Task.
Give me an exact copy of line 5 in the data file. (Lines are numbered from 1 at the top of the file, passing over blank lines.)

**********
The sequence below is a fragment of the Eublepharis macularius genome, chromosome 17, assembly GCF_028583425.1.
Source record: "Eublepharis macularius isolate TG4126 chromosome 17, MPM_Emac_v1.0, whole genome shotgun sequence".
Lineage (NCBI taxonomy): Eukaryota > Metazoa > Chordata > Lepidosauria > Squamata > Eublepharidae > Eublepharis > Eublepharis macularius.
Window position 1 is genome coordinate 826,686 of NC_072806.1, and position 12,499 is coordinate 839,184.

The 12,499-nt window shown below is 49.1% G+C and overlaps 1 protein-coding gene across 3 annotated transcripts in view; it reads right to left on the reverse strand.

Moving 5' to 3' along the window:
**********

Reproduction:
The 12,499-nt window shown below is 49.1% G+C and overlaps 1 protein-coding gene across 3 annotated transcripts in view; it reads right to left on the reverse strand.